The best time to drink a cup of coffee to get your daily hit of caffeine is between 9.30am and 11.30am, according to neuroscientists
It may seem that a cup of strong coffee first thing in the morning is the best way to get yourself going, but in fact waiting until later may be better.
Scientists have worked out that the best time to get a daily hit of caffeine is on average between 9.30am and 11.30am.
This is due to the way caffeine interacts with a key hormone -- called cortisol -- which helps to regulate the body's own internal clock and promotes alertness.
Cortisol levels are naturally high shortly after waking up and can remain high for up to an hour afterwards -- with the average peak being between 8am and 9am.
Steven Miller, a neuroscientist at the Uniformed Services University of the Health Sciences in Bethesda, Maryland, argues it is better to then drink caffeine after this peak as it promotes cortisol production.
He said that drinking coffee while levels of this hormone are high can cause people to develop a tolerance of the caffeine it contains, meaning they often need an extra shot in their morning cup to get the same effect.
Writing as part of a light-hearted look at the evidence on his blog, he said: "If we are drinking caffeine at a time when your cortisol concentration in the blood is at its peak, you probably should not be drinking it.
"This is because cortisol production is strongly related to your level of alertness and cortisol peaks for your 24 hour rhythm between 8 and 9am on average
"One of the key principles of pharmacology is use a drug when it is needed. Otherwise, we can develop tolerance to a drug administered at the same dose.
"In other words, the same cup of morning coffee will become less effective and this is probably why I need a shot of espresso in mine now."
Mr Miller, a neuroscience PhD student, wrote the advice after examining the evidence for how cortisol changes through the day.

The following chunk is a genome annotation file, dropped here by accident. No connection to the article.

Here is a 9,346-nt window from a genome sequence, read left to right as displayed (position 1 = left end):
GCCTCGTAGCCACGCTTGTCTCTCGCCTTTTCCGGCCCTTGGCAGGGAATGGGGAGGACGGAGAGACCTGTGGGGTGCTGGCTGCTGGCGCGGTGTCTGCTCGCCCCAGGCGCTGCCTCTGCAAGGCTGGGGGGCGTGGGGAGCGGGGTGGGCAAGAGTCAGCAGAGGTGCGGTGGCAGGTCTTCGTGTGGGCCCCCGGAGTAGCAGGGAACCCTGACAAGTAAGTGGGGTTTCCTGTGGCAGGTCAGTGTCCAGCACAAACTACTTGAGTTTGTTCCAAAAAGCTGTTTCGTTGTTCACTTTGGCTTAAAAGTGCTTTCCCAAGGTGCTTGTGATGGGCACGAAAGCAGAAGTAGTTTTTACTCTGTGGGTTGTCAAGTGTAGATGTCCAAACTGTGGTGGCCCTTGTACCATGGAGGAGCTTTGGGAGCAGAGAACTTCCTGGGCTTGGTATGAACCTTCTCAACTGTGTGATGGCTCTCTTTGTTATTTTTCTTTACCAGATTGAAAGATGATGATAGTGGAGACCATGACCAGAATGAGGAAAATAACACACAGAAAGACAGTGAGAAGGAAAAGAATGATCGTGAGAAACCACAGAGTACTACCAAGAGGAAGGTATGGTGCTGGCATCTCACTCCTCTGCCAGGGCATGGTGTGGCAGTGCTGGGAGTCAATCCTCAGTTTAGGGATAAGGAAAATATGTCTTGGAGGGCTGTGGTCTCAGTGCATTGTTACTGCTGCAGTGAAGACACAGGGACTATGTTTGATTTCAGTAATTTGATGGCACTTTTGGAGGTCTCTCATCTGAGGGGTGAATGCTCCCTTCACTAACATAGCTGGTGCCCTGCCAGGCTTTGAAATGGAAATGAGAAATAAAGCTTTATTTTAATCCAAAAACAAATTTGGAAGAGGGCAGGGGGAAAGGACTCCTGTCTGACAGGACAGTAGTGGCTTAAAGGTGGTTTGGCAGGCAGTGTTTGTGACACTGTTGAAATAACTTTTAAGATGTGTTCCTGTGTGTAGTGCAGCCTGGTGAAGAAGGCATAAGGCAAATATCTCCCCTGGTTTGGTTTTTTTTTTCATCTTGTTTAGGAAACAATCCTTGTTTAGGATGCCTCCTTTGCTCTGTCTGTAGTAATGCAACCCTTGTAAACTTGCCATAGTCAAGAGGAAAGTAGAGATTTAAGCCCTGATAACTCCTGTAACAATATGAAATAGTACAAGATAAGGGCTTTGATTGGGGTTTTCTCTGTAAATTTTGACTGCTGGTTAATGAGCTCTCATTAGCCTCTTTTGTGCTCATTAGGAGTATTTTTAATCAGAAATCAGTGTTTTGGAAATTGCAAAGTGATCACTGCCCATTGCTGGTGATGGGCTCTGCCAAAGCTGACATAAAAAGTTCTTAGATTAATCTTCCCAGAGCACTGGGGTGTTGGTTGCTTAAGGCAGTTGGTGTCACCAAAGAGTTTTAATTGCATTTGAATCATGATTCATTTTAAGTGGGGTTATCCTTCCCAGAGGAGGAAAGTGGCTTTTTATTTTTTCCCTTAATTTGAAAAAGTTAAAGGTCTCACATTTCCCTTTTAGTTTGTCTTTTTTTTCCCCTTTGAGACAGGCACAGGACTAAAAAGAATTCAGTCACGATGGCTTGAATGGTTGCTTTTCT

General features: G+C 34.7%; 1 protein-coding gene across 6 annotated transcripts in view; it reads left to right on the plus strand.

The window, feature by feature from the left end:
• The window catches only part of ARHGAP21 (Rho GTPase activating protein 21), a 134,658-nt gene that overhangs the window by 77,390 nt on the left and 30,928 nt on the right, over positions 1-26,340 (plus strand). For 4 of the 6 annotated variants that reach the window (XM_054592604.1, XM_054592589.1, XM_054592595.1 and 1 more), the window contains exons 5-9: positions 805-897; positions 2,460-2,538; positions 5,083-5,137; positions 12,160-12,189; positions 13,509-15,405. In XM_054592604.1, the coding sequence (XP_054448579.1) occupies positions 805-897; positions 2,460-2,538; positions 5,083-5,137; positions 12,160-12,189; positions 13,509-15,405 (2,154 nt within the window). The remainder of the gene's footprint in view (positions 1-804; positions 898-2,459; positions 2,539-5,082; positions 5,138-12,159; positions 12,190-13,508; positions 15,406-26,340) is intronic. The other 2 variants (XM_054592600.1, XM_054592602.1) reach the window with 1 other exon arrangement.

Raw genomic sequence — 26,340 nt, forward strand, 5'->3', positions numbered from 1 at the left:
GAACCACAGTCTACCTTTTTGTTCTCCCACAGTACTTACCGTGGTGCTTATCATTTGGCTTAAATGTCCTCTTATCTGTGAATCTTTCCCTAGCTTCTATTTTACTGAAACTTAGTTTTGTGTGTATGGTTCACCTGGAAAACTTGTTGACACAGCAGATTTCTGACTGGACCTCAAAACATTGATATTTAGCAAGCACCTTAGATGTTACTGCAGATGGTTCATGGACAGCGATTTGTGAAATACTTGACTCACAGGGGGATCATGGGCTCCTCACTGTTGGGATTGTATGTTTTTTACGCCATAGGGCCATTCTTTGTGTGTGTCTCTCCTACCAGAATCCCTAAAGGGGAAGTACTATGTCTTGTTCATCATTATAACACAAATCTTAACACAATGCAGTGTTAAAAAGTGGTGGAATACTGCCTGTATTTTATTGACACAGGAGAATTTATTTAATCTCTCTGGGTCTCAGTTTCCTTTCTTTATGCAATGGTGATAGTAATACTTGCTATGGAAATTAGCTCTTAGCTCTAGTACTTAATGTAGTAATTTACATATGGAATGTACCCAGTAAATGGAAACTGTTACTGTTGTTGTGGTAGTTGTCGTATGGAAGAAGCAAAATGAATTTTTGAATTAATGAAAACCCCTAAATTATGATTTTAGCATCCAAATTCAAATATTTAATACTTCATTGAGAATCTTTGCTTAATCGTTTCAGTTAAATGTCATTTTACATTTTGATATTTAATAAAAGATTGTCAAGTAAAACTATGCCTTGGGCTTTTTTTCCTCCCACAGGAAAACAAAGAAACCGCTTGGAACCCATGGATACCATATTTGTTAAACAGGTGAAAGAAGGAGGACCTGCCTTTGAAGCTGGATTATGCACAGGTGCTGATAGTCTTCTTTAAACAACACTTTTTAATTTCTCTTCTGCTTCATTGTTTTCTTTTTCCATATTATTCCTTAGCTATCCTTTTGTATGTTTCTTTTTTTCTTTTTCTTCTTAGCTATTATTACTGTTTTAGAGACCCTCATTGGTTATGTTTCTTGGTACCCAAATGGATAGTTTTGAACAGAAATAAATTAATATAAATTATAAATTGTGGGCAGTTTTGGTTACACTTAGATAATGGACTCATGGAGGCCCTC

Cortisol, which is produced in high levels in times of stress, helps to convert stores of energy into the sugar glucose so that it can be used by the body's cells.
A burst of energy release in the morning leads to increased alertness but also increases feelings of hunger.
Scientists have also found that cortisol is also responsible for synchronising the internal daily rhythms that operate in the body.
Several studies have shown that cortisol levels increase rapidly shortly after waking and can stay elevated for up to an hour afterwards.
Other scientists have found that drinking coffee in the afternoon can help to offset lapses in attention that occur after a large lunch.
Recent surveys have also revealed that scientists are the heaviest coffee drinkers of all professions, closely followed by those who work in marketing and PR.
Editors and writers come in fourth place behind those working in education while doctors and health care workers feature further down the list.
Mr Miller said: "Although your cortisol levels peak between 8 and 9am, there are a few other times where blood levels peak again -- between noon to 1pm, and 5.30 to 6.30pm.
"In the morning then, your coffee will probably be the most effective if you enjoy it between 9.30am and 11.30am, when your cortisol levels are dropping before the next spike."
However, the exact time of when to drink that morning cup of coffee will vary from person to person depending on their cortisol cycle and the time when they normally get up in the morning.
Early risers may find their ideal time is earlier than those who get to enjoy a lie-in.